Holy Experimenting

For Lent this year, I decided to give up needing to do it right, “it” being pretty much everything.

The need to do something right begins with the giant assumption that a right way exists. Then I invest substantial time and energy in locating that way and pause at each step to assess its accuracy. But life is not a math test. The imaginary line I so often try to walk simply doesn’t exist.

It’s easy for me to confuse doing things right with doing them well. Even when working toward a specific outcome, we can rarely fully imagine the end product at the beginning, and we certainly don’t know how we’ll get there.

Being right is so useful in creating our own identities rather than letting our God-given identities come pouring through us. It allows us to claim an idea, an outcome, a process, a way of thinking as our own and imbue it—and therefore ourselves—with importance.

When I get stuck in trying to make the perfect choice, my ego is in charge. It’s focused on being liked and blameless, not on serving others or contributing to whatever effort is taking place.

I work with scientists, and one of the things I admire about them is their dedication to experimenting. They aren’t looking for the right way; they’re trying to discover the way things are.

An experiment that doesn’t support a scientist’s hypothesis isn’t a failure. It answered a question, and she knows something she didn’t before.

This approach can free us to explore the truth and beauty of life. When we don’t need to be right, a wide array of possibilities opens up. We can travel in our intended direction and trust the twisting path rather than seeing that natural meandering as a series of wrong turns.

This holy experiment called life is inviting us into discovery every day. Let’s see what wonders it has to teach us.

Choose a Mind, Not Any Mind

One of the wonderful things about Buddhists is that they can tell you exactly how to do something. A recent article in the magazine Lion’s Roar offered some steps to maintaining a beginner’s mind, that state of approaching the present moment wanting to learn from it rather than control it.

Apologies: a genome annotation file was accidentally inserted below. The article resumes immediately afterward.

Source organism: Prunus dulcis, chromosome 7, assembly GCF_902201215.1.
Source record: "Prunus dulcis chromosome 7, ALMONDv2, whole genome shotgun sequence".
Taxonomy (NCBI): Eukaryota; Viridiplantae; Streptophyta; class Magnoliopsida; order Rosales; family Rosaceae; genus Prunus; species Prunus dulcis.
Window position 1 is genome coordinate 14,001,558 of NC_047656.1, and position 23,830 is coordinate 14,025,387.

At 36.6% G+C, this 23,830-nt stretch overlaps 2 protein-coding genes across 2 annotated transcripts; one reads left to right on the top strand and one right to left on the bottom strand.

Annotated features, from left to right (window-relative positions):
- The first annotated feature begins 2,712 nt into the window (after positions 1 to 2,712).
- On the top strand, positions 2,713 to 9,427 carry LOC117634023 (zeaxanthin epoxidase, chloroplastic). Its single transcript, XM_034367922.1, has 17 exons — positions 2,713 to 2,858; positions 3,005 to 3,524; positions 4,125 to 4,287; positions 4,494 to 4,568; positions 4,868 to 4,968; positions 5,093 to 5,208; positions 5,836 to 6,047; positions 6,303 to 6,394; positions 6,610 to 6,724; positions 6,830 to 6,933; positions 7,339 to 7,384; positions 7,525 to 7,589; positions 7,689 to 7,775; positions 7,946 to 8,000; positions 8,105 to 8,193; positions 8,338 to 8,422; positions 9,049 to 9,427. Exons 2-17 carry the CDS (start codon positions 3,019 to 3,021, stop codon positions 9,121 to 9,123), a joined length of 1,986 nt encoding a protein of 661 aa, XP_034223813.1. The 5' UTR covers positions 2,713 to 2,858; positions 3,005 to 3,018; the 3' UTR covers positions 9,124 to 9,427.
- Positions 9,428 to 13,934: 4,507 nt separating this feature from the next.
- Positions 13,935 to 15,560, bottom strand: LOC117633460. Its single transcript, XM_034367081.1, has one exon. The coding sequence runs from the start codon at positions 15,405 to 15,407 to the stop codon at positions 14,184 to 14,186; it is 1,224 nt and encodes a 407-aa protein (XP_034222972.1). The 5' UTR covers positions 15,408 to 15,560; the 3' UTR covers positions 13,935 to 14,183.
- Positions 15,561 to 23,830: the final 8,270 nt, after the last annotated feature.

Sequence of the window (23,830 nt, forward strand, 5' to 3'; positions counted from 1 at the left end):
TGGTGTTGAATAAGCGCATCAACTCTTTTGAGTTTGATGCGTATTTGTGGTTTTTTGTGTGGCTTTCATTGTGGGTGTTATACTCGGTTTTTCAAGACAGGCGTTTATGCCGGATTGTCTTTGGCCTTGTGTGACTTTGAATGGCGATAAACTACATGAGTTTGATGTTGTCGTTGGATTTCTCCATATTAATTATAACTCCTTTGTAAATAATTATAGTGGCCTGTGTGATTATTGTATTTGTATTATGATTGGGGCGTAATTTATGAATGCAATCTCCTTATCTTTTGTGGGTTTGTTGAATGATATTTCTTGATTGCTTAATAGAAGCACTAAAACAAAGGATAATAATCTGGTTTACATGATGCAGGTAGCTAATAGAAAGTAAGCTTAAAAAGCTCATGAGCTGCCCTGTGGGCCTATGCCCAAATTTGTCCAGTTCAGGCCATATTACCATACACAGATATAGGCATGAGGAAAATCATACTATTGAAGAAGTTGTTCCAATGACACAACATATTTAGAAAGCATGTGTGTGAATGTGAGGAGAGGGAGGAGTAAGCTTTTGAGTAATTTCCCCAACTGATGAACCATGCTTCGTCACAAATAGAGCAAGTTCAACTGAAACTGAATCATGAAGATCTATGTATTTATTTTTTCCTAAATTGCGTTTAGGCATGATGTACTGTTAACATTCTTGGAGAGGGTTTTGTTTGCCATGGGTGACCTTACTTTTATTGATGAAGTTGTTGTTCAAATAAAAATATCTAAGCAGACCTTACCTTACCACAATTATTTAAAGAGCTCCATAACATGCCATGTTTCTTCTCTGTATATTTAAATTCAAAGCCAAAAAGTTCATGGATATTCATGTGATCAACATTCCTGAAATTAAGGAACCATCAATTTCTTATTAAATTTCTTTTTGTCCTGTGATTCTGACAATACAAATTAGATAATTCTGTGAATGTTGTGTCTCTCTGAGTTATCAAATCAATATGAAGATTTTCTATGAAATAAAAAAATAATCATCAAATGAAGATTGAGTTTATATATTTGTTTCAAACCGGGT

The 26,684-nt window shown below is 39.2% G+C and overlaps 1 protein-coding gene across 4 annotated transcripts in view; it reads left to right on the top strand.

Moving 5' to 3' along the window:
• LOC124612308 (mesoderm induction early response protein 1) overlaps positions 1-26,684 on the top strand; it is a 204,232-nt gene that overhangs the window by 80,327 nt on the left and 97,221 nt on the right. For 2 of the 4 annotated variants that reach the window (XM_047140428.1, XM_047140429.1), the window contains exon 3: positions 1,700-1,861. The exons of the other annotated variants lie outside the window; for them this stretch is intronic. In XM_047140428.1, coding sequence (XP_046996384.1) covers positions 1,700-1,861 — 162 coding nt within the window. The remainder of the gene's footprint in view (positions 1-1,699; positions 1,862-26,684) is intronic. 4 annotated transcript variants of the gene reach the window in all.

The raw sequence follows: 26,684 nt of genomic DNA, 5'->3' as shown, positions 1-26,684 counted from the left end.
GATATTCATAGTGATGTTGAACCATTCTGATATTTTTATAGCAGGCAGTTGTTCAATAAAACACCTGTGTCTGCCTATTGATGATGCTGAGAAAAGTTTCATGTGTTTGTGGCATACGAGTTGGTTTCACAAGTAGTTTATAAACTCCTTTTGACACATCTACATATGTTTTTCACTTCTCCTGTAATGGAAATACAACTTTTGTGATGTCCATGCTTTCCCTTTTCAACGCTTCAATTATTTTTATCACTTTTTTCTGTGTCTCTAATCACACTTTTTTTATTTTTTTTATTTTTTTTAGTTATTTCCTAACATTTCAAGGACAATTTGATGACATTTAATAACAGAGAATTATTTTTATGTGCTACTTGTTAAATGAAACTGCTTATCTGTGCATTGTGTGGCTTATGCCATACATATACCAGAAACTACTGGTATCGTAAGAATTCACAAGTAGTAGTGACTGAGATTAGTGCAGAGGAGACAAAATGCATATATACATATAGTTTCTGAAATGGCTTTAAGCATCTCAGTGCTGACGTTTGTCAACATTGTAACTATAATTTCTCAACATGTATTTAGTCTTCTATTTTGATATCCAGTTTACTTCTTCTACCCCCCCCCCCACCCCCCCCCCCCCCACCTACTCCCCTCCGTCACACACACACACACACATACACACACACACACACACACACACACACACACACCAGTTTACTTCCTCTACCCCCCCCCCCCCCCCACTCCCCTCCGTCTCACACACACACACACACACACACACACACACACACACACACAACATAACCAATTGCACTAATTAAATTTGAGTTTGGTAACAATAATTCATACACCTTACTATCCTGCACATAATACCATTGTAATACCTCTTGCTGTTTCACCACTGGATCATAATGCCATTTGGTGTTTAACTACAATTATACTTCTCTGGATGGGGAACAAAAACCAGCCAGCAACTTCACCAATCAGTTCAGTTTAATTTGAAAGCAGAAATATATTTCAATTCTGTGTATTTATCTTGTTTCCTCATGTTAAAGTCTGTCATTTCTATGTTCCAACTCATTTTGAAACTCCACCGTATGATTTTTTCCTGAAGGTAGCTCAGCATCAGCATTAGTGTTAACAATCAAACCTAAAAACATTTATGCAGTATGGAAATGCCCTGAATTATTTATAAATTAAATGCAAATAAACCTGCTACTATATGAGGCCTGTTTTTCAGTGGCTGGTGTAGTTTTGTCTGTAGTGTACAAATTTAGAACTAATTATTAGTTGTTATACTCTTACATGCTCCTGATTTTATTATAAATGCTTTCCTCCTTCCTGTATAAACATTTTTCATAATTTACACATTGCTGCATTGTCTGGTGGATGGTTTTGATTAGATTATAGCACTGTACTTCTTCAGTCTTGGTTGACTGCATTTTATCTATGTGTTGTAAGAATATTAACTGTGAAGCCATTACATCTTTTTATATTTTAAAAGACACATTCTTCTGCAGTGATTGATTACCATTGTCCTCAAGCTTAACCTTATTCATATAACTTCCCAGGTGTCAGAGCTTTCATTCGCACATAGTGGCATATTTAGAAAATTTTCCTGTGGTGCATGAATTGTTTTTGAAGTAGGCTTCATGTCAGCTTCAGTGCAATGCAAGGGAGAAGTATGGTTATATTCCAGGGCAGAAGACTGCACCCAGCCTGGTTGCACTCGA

The article recommended noticing what’s happening now physically, emotionally, and in our thoughts. The next step is to remember what the practice is for that state of being. For example, if we’re being hard on ourselves, the practice is loving kindness.

When my thoughts start running around on the hamster wheel of life, I’ve been asking myself, what mind is this that’s happening right now? And let me tell you, I have a lot of minds.

There’s “I’ll never get there” mind. There’s “compare myself unfavorably to others to make myself feel not good enough” mind, and there’s “compare myself to others to make myself feel better than them” mind, both of which result in fear and unhappiness.

When I can name a particular mind, I feel an immediate sense of relief, as if I’m no longer required to believe that what it’s telling me is reality.

A workshop leader recently said, “We’re constantly trying to make sense of the world around us.” We see children do this, but we forget that it’s an ongoing process, that the meaning making factories of our minds work 24/7 every day of our lives.

So how do we choose to look for meaning in the world? My comparing minds have only one way to interpret all of reality—better than/worse than.

Gratitude mind, on the other hand, opens us to the wonder and beauty of existence. It creates the possibility of trust, which allows us to recognize and enter into our relationship with the rest of creation. From that vantage point, the only way to make sense of the world is to love.

This Gift We Are Living

Thanksgiving is probably the wisest of our national holidays. President’s Day can’t quite transform our outlook or way of approaching the world the way gratitude does.

Perhaps gratitude sparks such a profound shift because it puts us in touch with the truth that every moment and every molecule of this life are freely and mysteriously given to us. Here are a few of the innumerable things for which my heart breathes a deep thank you:

The repetitive and enduring nature of patience—all the times we choose not to take a mistake too seriously, every time we remember that people are more important than outcomes, each hopeful beginning again, the infinite grounding of the world in Mercy.

The expanse of Reality—the Earth, the sun, the Milky Way traveling through space at 1.3 million miles per hour, the billions of other galaxies shaped like ours, the personal imperfections we will never overcome, our incalculable and inexplicable generosity toward other beings, the presence of God in all of it.